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Singapore Airlines

#TBT: Singapore Airlines’ Bumpy Road to the Top

#TBT: Singapore Airlines’ Bumpy Road to the Top
Jackie Reddy

Starting out as an entity formed by a partnership between two steamboat companies and Imperial Airways, Singapore Airlines grew from relatively humble beginnings to become a global force in the long-haul market. 

Today, Singapore Airlines is well-known for its accolades, but, as Simple Flying explores, Singapore’s path to greatness wasn’t always straightforward. The airline owes its beginnings to an alliance between two steamship companies and Imperial Airways, a British commercial airline.

1957 – A Malay Start-up

Initially called Malayan Airways, the airline served destinations in Malacca and adjacent British colonies and grew, from its founding in 1947, to grow and add services across Indonesia and Borneo.

Fortunes of the early carrier were entwined with the region’s political history and, in  1963, “when the territories of Malaya, Singapore, Sabah, and Sarawak combined to form the Federation of Malaysia, the airline rebranded from Malayan Airways to Malaysian Airways,” Simple Flying explains.

Image Source: Flickr

When Singapore exited the Federation of Malaysia in 1965, the airline again re-branded from Malaysian Airways to Malaysia-Singapore Airlines (MSA). Around this time, the airline also purchased its very first Boeing craft, the 707.

1972 – Decision or Bust

The early 1970s proved to be a watershed moment for the then Malaysia-Singapore Airlines. Unable to make a decision over whether to focus on domestic Malaysian routes or to expand internationally, MSA ceased operations and two new carriers were formed: Singapore Airlines and Malaysian Airlines System. The latter would later become Malaysia’s flag carrier.

Malaysian Airline System, Image Source: Wikimedia Commons

This period saw Singapore enter a period of expansion, including the acquisition of two Boeing 747s and the commencement of a Concorde service. The late 1980s would see the airline debut SilkAir, its short-haul service, but by 2004, the carrier became known for offering what was then the world’s longest service: connecting Singapore to New York.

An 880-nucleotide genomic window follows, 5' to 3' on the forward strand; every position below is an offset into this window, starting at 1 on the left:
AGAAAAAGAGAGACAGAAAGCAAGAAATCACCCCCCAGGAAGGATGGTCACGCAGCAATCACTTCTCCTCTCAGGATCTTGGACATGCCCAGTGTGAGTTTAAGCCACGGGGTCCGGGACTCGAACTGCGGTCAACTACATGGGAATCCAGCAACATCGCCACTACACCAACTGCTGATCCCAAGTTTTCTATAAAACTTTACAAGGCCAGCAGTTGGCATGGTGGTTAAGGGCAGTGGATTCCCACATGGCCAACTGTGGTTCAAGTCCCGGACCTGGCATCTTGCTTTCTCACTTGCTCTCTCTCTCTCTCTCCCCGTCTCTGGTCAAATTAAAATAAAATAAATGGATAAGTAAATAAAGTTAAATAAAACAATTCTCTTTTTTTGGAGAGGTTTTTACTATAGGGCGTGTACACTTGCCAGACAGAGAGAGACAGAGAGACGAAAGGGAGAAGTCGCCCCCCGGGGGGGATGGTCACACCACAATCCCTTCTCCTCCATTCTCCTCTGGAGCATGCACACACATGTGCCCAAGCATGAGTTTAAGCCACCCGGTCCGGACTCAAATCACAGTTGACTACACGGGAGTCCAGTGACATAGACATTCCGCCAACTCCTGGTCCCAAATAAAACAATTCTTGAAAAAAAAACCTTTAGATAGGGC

Concorde, Malaysian Airlines Image Source: Flickr

2007 – The Year of the A380

2007, of course, saw the carrier become the launch customer of the A380. With the added room on board, they began experimenting with the luxury suites that’s helped to make Singapore Airlines an industry leader in luxury offerings and dominate the global long-haul market.

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1 Comment

  1. Abyssin

    November 30, 2018 at 6:28 am

    Malayan began shedule service 1 May 1947 and not in 1957.

    Officialy known as MSA from 1 January of 1967 two years after Singapore separated from the Federation of Malaysia. In fact after Malaysian and Singapore governments took over the shareholder majority from BOAC and Qantas in 1966. The two governments had at that time 42.79 per cent of equity each.

    1 october 1972 Singapore Airlines start schedule service under that name with most of the assets of the previous MSA including the 24 boeing aircraft.
    First two 747s received September 1973.
    In 1974 the actual iconic cabin crew uniform was introduced .
    Concorde service on British airways aircraft from January 1976 to December 77 and from January 1979 to October 1980.
    Late 1984 first 747-300 are delivered to SIA.
    February 1989 launch of SIA subsidiary Tradewinds with a flight to Pattaya using a leased MD87, later rebranded as Silkair in February 1992.
    March 1989 first delivery of 747-400 the way to the non stop Singapore-London flight
    2006, with the arrival of the 777-300ER SIA introduce the new generation of First and business class seat a revolution with the 1+2+1 config in J.

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